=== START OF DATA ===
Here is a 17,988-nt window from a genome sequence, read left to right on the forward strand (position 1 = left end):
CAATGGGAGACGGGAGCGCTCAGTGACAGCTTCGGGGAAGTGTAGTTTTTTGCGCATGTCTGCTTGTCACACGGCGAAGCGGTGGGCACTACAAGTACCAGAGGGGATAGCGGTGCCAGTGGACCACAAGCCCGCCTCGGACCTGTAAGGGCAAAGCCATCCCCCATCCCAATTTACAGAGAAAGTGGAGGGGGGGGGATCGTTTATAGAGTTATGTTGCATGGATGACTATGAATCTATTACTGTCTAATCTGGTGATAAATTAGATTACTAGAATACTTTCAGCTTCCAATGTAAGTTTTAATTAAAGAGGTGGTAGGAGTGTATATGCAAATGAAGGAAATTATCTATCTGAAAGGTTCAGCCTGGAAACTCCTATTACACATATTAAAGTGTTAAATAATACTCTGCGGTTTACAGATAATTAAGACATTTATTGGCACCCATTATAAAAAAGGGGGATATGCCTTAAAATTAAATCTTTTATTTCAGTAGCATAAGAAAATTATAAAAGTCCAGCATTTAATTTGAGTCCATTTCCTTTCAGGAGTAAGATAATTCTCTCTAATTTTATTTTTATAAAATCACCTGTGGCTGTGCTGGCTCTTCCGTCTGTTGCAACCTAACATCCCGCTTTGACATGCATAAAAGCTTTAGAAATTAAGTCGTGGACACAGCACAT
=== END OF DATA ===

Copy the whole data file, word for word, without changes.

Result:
Here is a 17,988-nt window from a genome sequence, read left to right on the forward strand (position 1 = left end):
CAATGGGAGACGGGAGCGCTCAGTGACAGCTTCGGGGAAGTGTAGTTTTTTGCGCATGTCTGCTTGTCACACGGCGAAGCGGTGGGCACTACAAGTACCAGAGGGGATAGCGGTGCCAGTGGACCACAAGCCCGCCTCGGACCTGTAAGGGCAAAGCCATCCCCCATCCCAATTTACAGAGAAAGTGGAGGGGGGGGGATCGTTTATAGAGTTATGTTGCATGGATGACTATGAATCTATTACTGTCTAATCTGGTGATAAATTAGATTACTAGAATACTTTCAGCTTCCAATGTAAGTTTTAATTAAAGAGGTGGTAGGAGTGTATATGCAAATGAAGGAAATTATCTATCTGAAAGGTTCAGCCTGGAAACTCCTATTACACATATTAAAGTGTTAAATAATACTCTGCGGTTTACAGATAATTAAGACATTTATTGGCACCCATTATAAAAAAGGGGGATATGCCTTAAAATTAAATCTTTTATTTCAGTAGCATAAGAAAATTATAAAAGTCCAGCATTTAATTTGAGTCCATTTCCTTTCAGGAGTAAGATAATTCTCTCTAATTTTATTTTTATAAAATCACCTGTGGCTGTGCTGGCTCTTCCGTCTGTTGCAACCTAACATCCCGCTTTGACATGCATAAAAGCTTTAGAAATTAAGTCGTGGACACAGCACAT